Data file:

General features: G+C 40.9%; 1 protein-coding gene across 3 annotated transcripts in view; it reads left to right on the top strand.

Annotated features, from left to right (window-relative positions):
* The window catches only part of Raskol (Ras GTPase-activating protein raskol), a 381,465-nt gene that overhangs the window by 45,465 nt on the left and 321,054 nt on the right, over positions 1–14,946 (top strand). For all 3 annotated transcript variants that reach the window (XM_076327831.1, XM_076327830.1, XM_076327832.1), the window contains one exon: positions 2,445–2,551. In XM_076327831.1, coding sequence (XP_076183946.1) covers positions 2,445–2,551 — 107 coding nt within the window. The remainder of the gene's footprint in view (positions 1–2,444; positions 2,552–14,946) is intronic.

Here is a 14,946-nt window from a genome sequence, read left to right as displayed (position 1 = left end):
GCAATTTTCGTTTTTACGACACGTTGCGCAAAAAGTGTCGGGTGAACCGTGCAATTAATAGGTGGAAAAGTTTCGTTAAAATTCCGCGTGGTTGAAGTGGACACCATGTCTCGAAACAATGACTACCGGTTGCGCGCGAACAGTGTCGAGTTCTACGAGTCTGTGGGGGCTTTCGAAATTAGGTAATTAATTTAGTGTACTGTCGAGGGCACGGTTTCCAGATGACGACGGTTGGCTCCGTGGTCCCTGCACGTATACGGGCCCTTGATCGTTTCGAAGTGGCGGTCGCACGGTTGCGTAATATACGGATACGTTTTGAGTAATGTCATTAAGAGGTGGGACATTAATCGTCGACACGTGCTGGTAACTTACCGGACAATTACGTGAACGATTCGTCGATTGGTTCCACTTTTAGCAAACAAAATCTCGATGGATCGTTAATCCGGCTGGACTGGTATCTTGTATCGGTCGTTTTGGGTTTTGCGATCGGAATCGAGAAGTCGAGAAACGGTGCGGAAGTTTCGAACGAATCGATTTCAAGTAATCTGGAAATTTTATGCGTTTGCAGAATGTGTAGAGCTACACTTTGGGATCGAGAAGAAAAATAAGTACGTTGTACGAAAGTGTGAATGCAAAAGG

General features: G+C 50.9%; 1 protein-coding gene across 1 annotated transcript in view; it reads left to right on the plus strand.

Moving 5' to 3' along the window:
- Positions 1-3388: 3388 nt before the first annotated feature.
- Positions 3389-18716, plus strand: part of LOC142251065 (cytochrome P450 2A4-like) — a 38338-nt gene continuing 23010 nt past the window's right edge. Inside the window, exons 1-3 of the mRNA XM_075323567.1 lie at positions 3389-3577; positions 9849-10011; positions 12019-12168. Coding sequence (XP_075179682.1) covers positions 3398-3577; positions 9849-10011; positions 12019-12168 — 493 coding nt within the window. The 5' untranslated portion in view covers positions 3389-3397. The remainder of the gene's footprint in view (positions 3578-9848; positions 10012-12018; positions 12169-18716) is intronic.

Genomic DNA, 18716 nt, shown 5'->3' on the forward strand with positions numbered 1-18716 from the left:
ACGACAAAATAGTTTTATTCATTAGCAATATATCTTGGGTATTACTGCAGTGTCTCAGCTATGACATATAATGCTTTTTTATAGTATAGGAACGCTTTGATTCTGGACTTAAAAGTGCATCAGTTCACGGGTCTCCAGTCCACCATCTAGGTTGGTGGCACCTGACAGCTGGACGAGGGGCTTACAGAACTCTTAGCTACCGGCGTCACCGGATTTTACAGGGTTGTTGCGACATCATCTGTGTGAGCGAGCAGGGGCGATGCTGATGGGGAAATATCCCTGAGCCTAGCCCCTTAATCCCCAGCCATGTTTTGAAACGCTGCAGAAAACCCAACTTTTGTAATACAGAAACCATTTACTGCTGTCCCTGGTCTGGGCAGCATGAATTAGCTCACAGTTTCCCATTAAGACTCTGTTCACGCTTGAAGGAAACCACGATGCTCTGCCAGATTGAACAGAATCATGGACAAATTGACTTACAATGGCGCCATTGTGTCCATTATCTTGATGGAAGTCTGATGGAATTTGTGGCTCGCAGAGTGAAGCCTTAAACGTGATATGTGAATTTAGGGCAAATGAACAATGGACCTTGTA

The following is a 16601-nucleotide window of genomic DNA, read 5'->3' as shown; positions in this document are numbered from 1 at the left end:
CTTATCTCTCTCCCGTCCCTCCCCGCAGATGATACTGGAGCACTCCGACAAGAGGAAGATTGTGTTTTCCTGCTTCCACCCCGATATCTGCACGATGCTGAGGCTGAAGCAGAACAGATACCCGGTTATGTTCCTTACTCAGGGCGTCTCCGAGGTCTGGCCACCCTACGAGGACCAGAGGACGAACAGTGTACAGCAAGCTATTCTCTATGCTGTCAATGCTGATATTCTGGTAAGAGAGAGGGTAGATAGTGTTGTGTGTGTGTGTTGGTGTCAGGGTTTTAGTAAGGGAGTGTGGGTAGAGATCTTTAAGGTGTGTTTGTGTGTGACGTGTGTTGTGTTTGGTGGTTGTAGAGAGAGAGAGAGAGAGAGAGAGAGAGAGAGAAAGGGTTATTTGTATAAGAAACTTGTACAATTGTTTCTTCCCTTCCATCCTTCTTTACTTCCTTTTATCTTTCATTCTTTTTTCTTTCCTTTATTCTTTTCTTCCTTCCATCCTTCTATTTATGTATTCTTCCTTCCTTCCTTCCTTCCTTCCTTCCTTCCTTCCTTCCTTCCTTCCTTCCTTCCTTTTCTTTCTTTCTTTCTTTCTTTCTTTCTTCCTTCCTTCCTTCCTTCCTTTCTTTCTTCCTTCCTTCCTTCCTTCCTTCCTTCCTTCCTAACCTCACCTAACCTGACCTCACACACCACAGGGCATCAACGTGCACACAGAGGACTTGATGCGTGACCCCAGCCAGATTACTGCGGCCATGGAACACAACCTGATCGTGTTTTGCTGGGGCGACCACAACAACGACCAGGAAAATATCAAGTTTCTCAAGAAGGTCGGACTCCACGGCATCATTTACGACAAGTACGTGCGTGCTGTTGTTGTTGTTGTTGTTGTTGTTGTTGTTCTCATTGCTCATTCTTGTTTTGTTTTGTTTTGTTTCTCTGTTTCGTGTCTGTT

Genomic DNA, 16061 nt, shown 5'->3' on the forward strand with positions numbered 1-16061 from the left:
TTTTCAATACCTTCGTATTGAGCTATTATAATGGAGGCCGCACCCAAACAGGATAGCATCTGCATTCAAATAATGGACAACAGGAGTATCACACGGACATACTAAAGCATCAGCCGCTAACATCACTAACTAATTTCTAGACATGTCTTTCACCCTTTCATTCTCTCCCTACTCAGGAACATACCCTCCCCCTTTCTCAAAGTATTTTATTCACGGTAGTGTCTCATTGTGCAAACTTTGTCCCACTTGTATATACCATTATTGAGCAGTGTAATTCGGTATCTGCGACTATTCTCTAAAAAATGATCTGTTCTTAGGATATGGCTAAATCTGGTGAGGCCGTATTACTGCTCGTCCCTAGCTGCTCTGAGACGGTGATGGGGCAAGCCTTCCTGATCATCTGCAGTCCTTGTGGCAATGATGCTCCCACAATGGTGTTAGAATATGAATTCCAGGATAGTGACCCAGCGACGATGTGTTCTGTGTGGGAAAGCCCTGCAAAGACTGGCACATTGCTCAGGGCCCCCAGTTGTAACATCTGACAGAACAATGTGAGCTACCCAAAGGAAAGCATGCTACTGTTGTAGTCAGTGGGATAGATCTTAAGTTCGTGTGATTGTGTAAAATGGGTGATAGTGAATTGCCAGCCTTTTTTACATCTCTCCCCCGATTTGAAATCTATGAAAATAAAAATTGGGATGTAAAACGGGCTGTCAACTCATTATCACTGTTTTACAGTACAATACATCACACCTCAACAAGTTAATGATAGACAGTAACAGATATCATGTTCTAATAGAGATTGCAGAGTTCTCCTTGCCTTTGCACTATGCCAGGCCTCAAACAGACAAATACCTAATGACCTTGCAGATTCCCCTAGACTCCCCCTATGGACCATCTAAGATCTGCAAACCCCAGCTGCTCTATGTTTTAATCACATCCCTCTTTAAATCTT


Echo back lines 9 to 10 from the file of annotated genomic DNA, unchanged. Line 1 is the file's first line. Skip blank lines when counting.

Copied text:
- Positions 3389-18716, plus strand: part of LOC142251065 (cytochrome P450 2A4-like) — a 38338-nt gene continuing 23010 nt past the window's right edge. Inside the window, exons 1-3 of the mRNA XM_075323567.1 lie at positions 3389-3577; positions 9849-10011; positions 12019-12168. Coding sequence (XP_075179682.1) covers positions 3398-3577; positions 9849-10011; positions 12019-12168 — 493 coding nt within the window. The 5' untranslated portion in view covers positions 3389-3397. The remainder of the gene's footprint in view (positions 3578-9848; positions 10012-12018; positions 12169-18716) is intronic.

Genomic DNA, 18716 nt, shown 5'->3' on the forward strand with positions numbered 1-18716 from the left: